Check to see if medication to prevent clots is working.
Screening Test: Prothrombin Time
What is another name for the Prothrombin Time (PT) test?
PT is also known as INR Test.
INR means:
International Normalized Ratio.
What is the purpose of a PTT / aPTT?
Performance indicator that measures the efficacy of both the intrinsic and common coagulation pathways.
Checks for abnormalities.
Screening Test: Partial Prothrombin Time test is also known as:
PTT is also known as an aPTT
activated partial thromboplastin time
What is the purpose of a PTT / aPTT?
Performance indicator that measures the efficacy of both the intrinsic and common coagulation pathways.
Checks for abnormalities in blood clotthing.
Intrinsic Pathway is also known as the __ ___ pathway.
as the CONTACT ACTIVATION Pathway.
Partial Thromboplastin Time (PTT)/ Activated Thromboplastin Time (aPTT) is used to monitor drugs like:
cumadin and heparin (majour anti-coagulants)
PTT is used in conjunction with the PT which measures the...
... extrinsic pathway.
Screening Test: Thrombin Time
Thrombin Time measures
the time it takes for a clot to form in the plasma.
(..from a blood sample in anti-coagulant which had an added excess of thrombin).
What is another name for the Thrombin Time (TT) test?
TT is also known as the Thrombin Clotting Time (TCT).
Pathways:
The Intrinsic (aPTT) and Extinsic (PT) Pathway combine in the
Common Pathway.
Screening Test: Thrombin Time
Thrombin Time measures
the time it takes for a clot to form in the plasma.
(..from a blood sample in anti-coagulant which had an added excess of thrombin).
The Common Path (Thrombin) leads to:
Clotting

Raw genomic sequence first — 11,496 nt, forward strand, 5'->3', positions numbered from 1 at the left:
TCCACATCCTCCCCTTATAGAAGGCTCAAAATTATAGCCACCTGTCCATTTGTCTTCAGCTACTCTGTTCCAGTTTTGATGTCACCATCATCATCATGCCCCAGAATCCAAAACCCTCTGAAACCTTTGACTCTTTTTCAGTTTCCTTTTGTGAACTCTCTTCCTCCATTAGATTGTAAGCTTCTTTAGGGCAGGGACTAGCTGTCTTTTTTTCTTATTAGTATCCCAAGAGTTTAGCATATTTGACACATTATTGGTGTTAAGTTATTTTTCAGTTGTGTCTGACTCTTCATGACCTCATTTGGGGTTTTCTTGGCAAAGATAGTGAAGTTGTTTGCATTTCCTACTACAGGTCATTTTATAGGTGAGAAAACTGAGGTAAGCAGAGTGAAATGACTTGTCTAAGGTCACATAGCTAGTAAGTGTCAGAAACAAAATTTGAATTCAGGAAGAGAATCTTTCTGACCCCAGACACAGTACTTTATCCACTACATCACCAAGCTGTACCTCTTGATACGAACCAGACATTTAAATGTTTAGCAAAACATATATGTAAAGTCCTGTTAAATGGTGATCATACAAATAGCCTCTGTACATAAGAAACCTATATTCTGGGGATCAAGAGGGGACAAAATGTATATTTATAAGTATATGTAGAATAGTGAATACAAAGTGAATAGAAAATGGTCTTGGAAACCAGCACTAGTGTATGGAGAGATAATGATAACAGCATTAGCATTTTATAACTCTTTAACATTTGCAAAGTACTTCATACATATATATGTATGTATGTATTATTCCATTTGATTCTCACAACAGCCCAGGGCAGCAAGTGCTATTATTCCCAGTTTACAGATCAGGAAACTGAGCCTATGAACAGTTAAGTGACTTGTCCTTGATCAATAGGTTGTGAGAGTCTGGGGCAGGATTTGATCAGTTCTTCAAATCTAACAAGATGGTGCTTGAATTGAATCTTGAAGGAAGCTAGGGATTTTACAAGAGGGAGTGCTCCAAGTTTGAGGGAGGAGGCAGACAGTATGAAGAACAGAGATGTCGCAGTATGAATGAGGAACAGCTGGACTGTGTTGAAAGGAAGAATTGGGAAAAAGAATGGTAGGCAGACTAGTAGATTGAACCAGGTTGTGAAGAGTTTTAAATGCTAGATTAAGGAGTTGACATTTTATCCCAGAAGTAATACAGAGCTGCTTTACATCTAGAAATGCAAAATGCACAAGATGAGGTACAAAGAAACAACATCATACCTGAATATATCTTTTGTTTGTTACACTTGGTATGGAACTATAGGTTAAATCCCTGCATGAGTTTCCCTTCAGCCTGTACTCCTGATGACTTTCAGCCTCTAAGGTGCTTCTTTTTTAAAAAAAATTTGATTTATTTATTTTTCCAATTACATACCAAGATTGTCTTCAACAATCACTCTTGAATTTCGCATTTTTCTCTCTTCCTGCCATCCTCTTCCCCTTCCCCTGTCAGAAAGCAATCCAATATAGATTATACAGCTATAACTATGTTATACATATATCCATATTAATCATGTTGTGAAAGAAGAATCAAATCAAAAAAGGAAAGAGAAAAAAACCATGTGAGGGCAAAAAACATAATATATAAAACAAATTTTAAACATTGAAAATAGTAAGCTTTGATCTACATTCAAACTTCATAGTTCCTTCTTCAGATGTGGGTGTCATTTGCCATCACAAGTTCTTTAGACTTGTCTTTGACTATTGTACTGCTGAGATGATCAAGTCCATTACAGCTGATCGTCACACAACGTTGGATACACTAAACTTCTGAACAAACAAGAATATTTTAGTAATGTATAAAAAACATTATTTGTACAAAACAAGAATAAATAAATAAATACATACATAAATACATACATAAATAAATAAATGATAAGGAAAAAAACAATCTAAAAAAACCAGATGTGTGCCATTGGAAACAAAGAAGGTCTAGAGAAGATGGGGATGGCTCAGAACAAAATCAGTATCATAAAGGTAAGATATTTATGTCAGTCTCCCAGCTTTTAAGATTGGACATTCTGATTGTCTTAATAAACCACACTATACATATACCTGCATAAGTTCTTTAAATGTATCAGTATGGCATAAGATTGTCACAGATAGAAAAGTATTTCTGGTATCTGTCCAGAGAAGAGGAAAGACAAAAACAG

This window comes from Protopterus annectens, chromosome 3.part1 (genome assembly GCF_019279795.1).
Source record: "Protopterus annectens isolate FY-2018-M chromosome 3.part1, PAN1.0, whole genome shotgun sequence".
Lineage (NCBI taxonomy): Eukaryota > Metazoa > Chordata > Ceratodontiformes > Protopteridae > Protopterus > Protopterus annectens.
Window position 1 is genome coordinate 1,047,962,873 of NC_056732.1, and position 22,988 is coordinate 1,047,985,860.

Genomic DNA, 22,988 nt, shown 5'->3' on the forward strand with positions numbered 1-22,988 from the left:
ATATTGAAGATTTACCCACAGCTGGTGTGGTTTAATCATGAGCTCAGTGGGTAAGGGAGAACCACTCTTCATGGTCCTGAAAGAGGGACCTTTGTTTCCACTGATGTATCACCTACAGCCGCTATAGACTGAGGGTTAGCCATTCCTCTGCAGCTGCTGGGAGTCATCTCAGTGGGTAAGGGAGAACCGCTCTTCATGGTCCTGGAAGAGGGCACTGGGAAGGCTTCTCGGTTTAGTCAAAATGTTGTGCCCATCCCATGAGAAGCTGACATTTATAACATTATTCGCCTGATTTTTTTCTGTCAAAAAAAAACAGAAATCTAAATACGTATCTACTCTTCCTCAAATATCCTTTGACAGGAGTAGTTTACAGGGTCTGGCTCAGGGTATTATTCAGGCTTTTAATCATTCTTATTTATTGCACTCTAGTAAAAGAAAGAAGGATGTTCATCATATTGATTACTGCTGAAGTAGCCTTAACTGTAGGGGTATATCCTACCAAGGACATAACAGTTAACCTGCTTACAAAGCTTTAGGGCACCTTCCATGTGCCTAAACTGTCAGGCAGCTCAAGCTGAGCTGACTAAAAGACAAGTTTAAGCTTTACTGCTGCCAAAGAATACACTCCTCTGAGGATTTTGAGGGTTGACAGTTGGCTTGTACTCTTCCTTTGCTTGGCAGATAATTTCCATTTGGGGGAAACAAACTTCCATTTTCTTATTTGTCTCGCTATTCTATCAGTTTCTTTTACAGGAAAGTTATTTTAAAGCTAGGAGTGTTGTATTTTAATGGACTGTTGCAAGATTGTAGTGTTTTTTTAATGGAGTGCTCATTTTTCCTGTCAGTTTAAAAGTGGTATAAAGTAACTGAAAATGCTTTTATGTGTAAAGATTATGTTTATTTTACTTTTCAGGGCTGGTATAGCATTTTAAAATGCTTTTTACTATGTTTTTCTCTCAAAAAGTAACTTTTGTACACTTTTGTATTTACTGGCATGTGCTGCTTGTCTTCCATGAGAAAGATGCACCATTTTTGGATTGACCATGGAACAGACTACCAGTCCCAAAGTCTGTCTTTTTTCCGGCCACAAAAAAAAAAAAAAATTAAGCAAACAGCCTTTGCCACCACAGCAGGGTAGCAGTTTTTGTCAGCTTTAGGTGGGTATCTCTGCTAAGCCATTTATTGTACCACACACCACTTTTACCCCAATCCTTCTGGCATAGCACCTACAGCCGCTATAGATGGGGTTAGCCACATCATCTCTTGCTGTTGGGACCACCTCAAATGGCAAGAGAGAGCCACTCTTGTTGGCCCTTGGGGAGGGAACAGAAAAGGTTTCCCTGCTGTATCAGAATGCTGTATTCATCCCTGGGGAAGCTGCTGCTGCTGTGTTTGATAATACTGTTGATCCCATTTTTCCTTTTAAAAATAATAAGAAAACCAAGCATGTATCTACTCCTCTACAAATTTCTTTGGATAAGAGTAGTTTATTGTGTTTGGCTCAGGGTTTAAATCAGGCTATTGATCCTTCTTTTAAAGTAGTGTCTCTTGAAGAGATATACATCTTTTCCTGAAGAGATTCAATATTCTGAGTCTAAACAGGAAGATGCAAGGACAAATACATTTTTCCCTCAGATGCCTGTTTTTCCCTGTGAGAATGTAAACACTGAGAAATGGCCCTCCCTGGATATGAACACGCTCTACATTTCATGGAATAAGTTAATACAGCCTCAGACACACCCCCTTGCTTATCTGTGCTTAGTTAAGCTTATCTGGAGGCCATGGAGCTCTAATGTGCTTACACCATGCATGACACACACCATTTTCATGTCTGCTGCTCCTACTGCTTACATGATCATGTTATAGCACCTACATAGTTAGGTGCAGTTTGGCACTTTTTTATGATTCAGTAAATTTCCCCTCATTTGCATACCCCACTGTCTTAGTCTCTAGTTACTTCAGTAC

(Fibrinogen to Fibrin)
Screening Test: Thrombin Time
Process for the test?
Repeated with pooled plasma from normal patients.
difference is the abnormailty in the convesion of fibrinogen to fibrin.
Coagulation Factors: Define what it means:
factors in the blood whose actions are essential for blood coagulation.
What is another name for the Thrombin Time (TT) test?
TT is also known as the Thrombin Clotting Time (TCT).
Fibrogen (used or not used?)
not used
Prothrobin (Stable or not stable?)
Stable
Partial Thromboplastin Time (PTT)/ Activated Thromboplastin Time (aPTT) is used to monitor drugs like:
cumadin and heparin (majour anti-coagulants)
The Common Path (Thrombin) leads to:
Clotting
(Fibrinogen to Fibrin)
Coagulation Factors: Define what it means:
factors in the blood whose actions are essential for blood coagulation.
Screening Test: Thrombin Time
Thrombin Time measures
the time it takes for a clot to form in the plasma.
(..from a blood sample in anti-coagulant which had an added excess of thrombin).
Screening Test: Thrombin Time
Process for the test?
Repeated with pooled plasma from normal patients.
difference is the abnormailty in the convesion of fibrinogen to fibrin.
What is another name for the Thrombin Time (TT) test?
TT is also known as the Thrombin Clotting Time (TCT).
The Common Path (Thrombin) leads to:
Clotting
(Fibrinogen to Fibrin)
Coagulation Factors: Define what it means:
factors in the blood whose actions are essential for blood coagulation.
Name the first 3 factors:
1. Fibrinogen
2. Prothombin
3. Tissue Thomboplastin
Name Factors 4,5,6,7:
4. Calcium
5. Labile Factor
6. Not Used
7. Stable Factor
Name the 8th Factor:
8. Antihemopheliac Factor A
What does "point of care testing" / "POCT" mean?
Diagnostic testing performed at or near site where clinical care is delivered.
Why is Point of Care Testing (POCT) benneficial?
Provides quicker results (Faster TAT: Turn around time)
What are 3 limitations of P.O.C.T?
1. Variability is high
2. Standardization is low
3. Validity is low
Where can POCT be used in the operating room?
- cardiac surgery
- interventional cardio / radiology
- critical care
Where can POCT be used in Satellite sites?
- dialysis
- emergency room
- anticoagulation clinic
Will POC results match the lab?
Not necessarily, but they will correlate.
An INR within 0.4 of lab chances are
80%
An INR within 0.7% of lab are:
90%
An INR within 1.0 of lab are:
95%
Why is Point of Care important?
Faster Turn Around Time (TAT) - point of clinician (not the lab).
When is TAT important?
- ER
- ICU/ CCU
- OR
- STAT Testig